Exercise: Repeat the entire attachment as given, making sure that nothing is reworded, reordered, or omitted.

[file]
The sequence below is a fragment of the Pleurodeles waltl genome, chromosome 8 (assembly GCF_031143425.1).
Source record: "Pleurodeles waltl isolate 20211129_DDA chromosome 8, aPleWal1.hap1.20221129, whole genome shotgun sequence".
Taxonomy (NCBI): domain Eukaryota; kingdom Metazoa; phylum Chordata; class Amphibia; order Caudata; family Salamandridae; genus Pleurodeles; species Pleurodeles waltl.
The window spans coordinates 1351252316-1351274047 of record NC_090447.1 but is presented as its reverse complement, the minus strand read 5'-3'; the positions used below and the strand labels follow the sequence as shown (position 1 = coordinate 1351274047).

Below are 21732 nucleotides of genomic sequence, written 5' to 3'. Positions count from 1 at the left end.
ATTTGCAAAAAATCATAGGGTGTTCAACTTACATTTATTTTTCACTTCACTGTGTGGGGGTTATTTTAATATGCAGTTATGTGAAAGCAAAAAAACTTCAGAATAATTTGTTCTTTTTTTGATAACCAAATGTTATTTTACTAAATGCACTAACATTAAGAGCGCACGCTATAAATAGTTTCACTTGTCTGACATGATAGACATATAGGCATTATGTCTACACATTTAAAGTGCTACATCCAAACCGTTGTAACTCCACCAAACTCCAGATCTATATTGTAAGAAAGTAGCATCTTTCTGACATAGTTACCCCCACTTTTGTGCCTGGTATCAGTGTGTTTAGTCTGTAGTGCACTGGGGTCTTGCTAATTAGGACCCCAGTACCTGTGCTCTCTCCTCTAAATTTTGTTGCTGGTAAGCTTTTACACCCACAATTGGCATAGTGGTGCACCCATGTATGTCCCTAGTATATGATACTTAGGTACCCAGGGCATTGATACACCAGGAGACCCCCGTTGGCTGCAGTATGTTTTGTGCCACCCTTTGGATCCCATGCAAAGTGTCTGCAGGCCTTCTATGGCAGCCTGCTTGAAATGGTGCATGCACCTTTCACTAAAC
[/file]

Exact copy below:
The sequence below is a fragment of the Pleurodeles waltl genome, chromosome 8 (assembly GCF_031143425.1).
Source record: "Pleurodeles waltl isolate 20211129_DDA chromosome 8, aPleWal1.hap1.20221129, whole genome shotgun sequence".
Taxonomy (NCBI): domain Eukaryota; kingdom Metazoa; phylum Chordata; class Amphibia; order Caudata; family Salamandridae; genus Pleurodeles; species Pleurodeles waltl.
The window spans coordinates 1351252316-1351274047 of record NC_090447.1 but is presented as its reverse complement, the minus strand read 5'-3'; the positions used below and the strand labels follow the sequence as shown (position 1 = coordinate 1351274047).

Below are 21732 nucleotides of genomic sequence, written 5' to 3'. Positions count from 1 at the left end.
ATTTGCAAAAAATCATAGGGTGTTCAACTTACATTTATTTTTCACTTCACTGTGTGGGGGTTATTTTAATATGCAGTTATGTGAAAGCAAAAAAACTTCAGAATAATTTGTTCTTTTTTTGATAACCAAATGTTATTTTACTAAATGCACTAACATTAAGAGCGCACGCTATAAATAGTTTCACTTGTCTGACATGATAGACATATAGGCATTATGTCTACACATTTAAAGTGCTACATCCAAACCGTTGTAACTCCACCAAACTCCAGATCTATATTGTAAGAAAGTAGCATCTTTCTGACATAGTTACCCCCACTTTTGTGCCTGGTATCAGTGTGTTTAGTCTGTAGTGCACTGGGGTCTTGCTAATTAGGACCCCAGTACCTGTGCTCTCTCCTCTAAATTTTGTTGCTGGTAAGCTTTTACACCCACAATTGGCATAGTGGTGCACCCATGTATGTCCCTAGTATATGATACTTAGGTACCCAGGGCATTGATACACCAGGAGACCCCCGTTGGCTGCAGTATGTTTTGTGCCACCCTTTGGATCCCATGCAAAGTGTCTGCAGGCCTTCTATGGCAGCCTGCTTGAAATGGTGCATGCACCTTTCACTAAAC